Today (just today!) nerdfighters around the world have loaned more than $50,000 to entrepreneurs throughout the developing world, from Rwanda to Kosovo.
That’s more money than the kiva nerdfighter group loaned in its first YEAR. Happy Birthday, Hank!
If you want to join the lending binge, check out the nerdfighter kiva group!
I love Tumblr…big big love. And I like that you can like or reblog something without commenting on it, because, like, not everything needs commentary…not everything needs to be analyzed to be amplified.
But when I post original content (specifically blog posts or videos) I really like to know what people think about those things…and more than just the sliding scale of “how many notes did this get.” I want deeper information than that, and so I’m always diving into the notes to see what people say when they reblog stuff, but mostly, people don’t say anything.
YouTube comments are great, but one of the things Tumblr is really great at is facilitating a broader public discussion. And I’m not saying people should go out of their way to comment on a reblog, nor am I saying that there aren’t often lots of good discussions, but I just dove down about 200 notes deep on this thing that I posted and didn’t see a single additional word associated with any reblogs.
Is Tumblr becoming (or has it always been) a place where you define yourself simply by the things that you like, and not by the things you say and think? I know some people aren’t comfortable sharing themselves like that, but it’s almost always worthwhile to say something if you have something to say.
I guess what I’m saying is that the internet is a two-way street…we are all creators…I don’t ever want to lose that.
Sometimes we don’t think our thoughts are things that others care to understand. (This is usually reinforced when you suddenly lose followers because of something you said, especially if you actually spent some effort crafting your message. It’s like someone going “you know, I thought better of you before, but I think you’re stupid now.” Having to put ourselves in the position of potentially being ridiculed or otherwise cut down is difficult, especially when you grow up believing any kind of vulnerability is unacceptable.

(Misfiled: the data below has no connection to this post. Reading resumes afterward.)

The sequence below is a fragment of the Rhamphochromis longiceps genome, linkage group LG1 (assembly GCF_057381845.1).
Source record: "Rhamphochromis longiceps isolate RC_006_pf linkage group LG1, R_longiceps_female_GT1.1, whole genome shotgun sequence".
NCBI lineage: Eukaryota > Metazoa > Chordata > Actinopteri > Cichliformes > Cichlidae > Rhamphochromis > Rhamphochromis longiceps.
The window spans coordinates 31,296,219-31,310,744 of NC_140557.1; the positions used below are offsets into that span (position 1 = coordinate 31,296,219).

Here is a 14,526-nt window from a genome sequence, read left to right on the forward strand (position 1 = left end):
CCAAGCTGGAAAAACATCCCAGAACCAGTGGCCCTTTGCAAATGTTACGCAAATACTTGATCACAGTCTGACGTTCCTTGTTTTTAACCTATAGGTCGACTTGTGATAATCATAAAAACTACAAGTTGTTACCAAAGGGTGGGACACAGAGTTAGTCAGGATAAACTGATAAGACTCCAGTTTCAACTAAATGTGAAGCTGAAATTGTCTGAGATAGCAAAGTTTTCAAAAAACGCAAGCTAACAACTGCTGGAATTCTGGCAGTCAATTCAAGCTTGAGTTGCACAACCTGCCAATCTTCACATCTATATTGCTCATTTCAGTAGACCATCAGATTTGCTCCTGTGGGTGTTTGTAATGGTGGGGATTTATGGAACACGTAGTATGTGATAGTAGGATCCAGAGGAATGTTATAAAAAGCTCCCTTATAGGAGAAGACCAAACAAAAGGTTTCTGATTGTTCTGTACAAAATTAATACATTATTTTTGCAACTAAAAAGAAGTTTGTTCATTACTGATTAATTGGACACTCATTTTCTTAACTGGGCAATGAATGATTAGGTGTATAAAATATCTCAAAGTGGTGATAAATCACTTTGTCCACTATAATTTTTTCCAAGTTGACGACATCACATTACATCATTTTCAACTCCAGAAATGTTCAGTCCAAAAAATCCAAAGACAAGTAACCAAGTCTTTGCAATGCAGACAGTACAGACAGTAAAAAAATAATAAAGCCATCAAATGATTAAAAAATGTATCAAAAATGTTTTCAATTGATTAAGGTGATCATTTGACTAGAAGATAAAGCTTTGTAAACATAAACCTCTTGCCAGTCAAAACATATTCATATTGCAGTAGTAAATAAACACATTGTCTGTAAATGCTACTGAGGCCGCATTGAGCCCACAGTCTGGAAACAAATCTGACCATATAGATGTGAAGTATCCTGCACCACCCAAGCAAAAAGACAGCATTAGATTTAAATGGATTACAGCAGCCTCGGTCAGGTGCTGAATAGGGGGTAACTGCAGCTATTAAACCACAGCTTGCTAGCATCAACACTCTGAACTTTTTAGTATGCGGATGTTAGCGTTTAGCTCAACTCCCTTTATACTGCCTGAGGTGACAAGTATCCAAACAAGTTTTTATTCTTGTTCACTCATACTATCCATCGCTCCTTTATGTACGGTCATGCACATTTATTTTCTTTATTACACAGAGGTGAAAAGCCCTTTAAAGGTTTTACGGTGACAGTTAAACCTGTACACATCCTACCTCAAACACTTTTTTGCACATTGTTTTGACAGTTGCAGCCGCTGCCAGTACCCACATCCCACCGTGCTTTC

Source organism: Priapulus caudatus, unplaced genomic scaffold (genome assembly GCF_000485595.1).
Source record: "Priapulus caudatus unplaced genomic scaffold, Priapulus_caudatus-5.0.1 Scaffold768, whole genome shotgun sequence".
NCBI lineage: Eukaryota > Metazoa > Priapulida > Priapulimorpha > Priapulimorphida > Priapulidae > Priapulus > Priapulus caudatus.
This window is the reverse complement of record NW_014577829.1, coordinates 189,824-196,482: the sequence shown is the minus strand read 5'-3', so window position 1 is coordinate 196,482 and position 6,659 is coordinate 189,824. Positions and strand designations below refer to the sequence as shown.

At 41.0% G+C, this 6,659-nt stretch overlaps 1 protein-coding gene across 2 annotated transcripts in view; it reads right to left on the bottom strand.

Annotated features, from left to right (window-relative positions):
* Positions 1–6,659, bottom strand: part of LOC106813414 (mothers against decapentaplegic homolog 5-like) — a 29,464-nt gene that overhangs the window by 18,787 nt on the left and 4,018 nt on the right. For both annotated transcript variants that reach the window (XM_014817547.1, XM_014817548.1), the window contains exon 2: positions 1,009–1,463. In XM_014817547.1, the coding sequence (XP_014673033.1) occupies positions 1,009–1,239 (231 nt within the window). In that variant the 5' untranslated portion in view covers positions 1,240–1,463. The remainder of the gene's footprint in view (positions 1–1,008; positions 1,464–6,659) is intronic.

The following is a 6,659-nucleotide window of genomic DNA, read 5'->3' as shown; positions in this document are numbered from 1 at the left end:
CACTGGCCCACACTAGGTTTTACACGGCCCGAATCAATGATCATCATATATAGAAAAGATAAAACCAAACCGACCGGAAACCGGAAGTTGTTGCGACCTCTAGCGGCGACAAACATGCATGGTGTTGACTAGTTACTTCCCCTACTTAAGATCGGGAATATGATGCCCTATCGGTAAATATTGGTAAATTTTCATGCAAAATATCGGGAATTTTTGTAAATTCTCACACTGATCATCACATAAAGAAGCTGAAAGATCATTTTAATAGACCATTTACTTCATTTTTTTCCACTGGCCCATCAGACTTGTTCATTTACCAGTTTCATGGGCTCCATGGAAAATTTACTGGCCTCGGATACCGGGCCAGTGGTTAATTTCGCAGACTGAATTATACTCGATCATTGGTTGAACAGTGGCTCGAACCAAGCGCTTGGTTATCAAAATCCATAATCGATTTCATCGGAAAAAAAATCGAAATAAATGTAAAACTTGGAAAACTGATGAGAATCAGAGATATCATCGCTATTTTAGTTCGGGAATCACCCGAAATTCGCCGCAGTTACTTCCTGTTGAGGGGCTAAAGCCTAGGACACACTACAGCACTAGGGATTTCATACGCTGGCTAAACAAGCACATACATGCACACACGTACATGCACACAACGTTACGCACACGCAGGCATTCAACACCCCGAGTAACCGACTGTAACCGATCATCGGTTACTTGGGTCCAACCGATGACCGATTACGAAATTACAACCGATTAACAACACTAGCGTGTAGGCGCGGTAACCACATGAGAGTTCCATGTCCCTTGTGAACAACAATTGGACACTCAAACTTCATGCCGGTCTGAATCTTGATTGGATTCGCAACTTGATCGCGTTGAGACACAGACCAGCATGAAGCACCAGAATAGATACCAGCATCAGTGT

Then there is you and John. I’m pretty sure most people who follow you know what you’re like and that you’re super respectful, considerate, thoughtful guys. But you’re also people that we look up to…. I’m not really clear on this- it’s just a passing thought- but maybe some of us care too much what you think of our replies, and by extension us.
Another passing thought… diffusion of responsibility? I’m guessing lots of people think things like “Why would I want to say something that I’m pretty sure someone has already said, possibly in a more articulate and interesting way than I ever could?” or ”Someone else can say it.”
Only about 2% of my followers actually say anything to me ever (invitations are always open, guys, really). I don’t even need a whole hand to count those responders with. Fortunately when they do message it’s usually to send a kind word or to say something super interesting and insightful. Still, few and far between…
For contrast, I estimate maybe 30% of my followers reblog stuff consistently (usually only fandom related things). Some of them respond in tags, but to see those responses, I’d have to hunt down every one of their notes and just… effort
“The apocalypse has occurred.”
— Hank Green
My most recent video was a really hard one to get in at under 4:00. I cut quite a lot out of the original script, and then I had to cut a number of things out of the video itself. So I just want to share a few of those things here:
Sometimes I think that the fact that we don’t really know who we are, but are too proud to realize it, is why astrology is so appealing. It’s like “the universe” having a way of telling you who you’re supposed to be. And you read this nice, insightful thing about who you’re supposed to be and what’s up with you in your life right now, and it feels awesome because it’s so damn difficult to figure out who you are…it’s nice to have the universe do it for you.
Vulnerability might feel terrible sometimes, but it’s one of the most important aspects of relationships. Vulnerability, it seems to me, is the exact same thing as confidence. If you can let yourself be vulnerable…pull a ridiculous dance move, dress like a fool, say something really honest about yourself, you’re making yourself vulnerable.
A lot of times you hear people say that what attracts them to a person is their confidence, but really what they mean is they are attracted to that vulnerability, because when you take down your walls, other people will be more comfortable taking down their walls with you.
This is how I got every single girlfriend ever, including Katherine.
Racism, and prejudice in general, is basically just the act of building your idea of a person based on extremely limited information. (I should’ve been able to fit this in, but I said it in a kind of long-winded way.)
Who I am is like one of the most fundamental questions of sentience and people go around telling me to “just” be it! Who do they think they are!
And finally, I don’t think I thought long enough about the “friendships are the currency by which we should all be judged” line. I don’t think I really agree with that. So…if you don’t mind, I will retract it.
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